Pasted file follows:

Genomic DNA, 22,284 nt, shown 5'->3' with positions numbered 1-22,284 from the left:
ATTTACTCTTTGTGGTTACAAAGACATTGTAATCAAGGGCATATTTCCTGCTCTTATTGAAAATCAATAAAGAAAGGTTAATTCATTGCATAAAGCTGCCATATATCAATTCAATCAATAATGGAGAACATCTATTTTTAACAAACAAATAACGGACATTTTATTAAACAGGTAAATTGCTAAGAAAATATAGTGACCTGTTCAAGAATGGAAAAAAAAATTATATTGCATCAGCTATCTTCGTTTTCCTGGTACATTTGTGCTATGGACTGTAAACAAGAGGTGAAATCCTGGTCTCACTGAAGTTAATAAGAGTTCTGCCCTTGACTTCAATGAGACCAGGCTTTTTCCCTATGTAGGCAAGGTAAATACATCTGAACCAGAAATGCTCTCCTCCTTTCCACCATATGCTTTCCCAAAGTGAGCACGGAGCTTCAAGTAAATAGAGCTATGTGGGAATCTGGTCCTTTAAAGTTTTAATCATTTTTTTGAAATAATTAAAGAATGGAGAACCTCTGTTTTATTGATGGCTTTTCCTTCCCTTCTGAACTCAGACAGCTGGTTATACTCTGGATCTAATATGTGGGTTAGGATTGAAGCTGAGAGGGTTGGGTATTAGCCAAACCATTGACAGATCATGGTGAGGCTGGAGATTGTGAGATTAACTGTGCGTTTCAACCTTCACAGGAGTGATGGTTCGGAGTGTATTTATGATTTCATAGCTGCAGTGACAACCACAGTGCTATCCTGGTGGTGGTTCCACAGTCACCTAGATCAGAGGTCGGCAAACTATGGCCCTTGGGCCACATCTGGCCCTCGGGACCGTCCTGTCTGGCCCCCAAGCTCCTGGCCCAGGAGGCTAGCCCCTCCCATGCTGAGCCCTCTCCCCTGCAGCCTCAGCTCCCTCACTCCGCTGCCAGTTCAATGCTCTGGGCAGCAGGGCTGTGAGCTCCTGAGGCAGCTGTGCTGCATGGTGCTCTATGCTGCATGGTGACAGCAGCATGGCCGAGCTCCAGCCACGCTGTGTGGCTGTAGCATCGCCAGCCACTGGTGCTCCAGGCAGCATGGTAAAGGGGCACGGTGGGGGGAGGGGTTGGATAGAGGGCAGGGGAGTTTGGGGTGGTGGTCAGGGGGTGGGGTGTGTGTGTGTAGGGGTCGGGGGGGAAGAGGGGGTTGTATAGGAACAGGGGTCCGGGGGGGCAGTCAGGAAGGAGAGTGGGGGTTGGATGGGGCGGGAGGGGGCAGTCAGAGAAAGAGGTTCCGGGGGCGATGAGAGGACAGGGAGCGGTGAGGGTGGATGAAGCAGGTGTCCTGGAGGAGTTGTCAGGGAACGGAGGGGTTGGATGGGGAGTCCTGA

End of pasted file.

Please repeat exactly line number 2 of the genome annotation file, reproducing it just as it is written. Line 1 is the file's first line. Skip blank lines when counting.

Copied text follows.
ATTTACTCTTTGTGGTTACAAAGACATTGTAATCAAGGGCATATTTCCTGCTCTTATTGAAAATCAATAAAGAAAGGTTAATTCATTGCATAAAGCTGCCATATATCAATTCAATCAATAATGGAGAACATCTATTTTTAACAAACAAATAACGGACATTTTATTAAACAGGTAAATTGCTAAGAAAATATAGTGACCTGTTCAAGAATGGAAAAAAAAATTATATTGCATCAGCTATCTTCGTTTTCCTGGTACATTTGTGCTATGGACTGTAAACAAGAGGTGAAATCCTGGTCTCACTGAAGTTAATAAGAGTTCTGCCCTTGACTTCAATGAGACCAGGCTTTTTCCCTATGTAGGCAAGGTAAATACATCTGAACCAGAAATGCTCTCCTCCTTTCCACCATATGCTTTCCCAAAGTGAGCACGGAGCTTCAAGTAAATAGAGCTATGTGGGAATCTGGTCCTTTAAAGTTTTAATCATTTTTTTGAAATAATTAAAGAATGGAGAACCTCTGTTTTATTGATGGCTTTTCCTTCCCTTCTGAACTCAGACAGCTGGTTATACTCTGGATCTAATATGTGGGTTAGGATTGAAGCTGAGAGGGTTGGGTATTAGCCAAACCATTGACAGATCATGGTGAGGCTGGAGATTGTGAGATTAACTGTGCGTTTCAACCTTCACAGGAGTGATGGTTCGGAGTGTATTTATGATTTCATAGCTGCAGTGACAACCACAGTGCTATCCTGGTGGTGGTTCCACAGTCACCTAGATCAGAGGTCGGCAAACTATGGCCCTTGGGCCACATCTGGCCCTCGGGACCGTCCTGTCTGGCCCCCAAGCTCCTGGCCCAGGAGGCTAGCCCCTCCCATGCTGAGCCCTCTCCCCTGCAGCCTCAGCTCCCTCACTCCGCTGCCAGTTCAATGCTCTGGGCAGCAGGGCTGTGAGCTCCTGAGGCAGCTGTGCTGCATGGTGCTCTATGCTGCATGGTGACAGCAGCATGGCCGAGCTCCAGCCACGCTGTGTGGCTGTAGCATCGCCAGCCACTGGTGCTCCAGGCAGCATGGTAAAGGGGCACGGTGGGGGGAGGGGTTGGATAGAGGGCAGGGGAGTTTGGGGTGGTGGTCAGGGGGTGGGGTGTGTGTGTGTAGGGGTCGGGGGGGAAGAGGGGGTTGTATAGGAACAGGGGTCCGGGGGGGCAGTCAGGAAGGAGAGTGGGGGTTGGATGGGGCGGGAGGGGGCAGTCAGAGAAAGAGGTTCCGGGGGCGATGAGAGGACAGGGAGCGGTGAGGGTGGATGAAGCAGGTGTCCTGGAGGAGTTGTCAGGGAACGGAGGGGTTGGATGGGGAGTCCTGA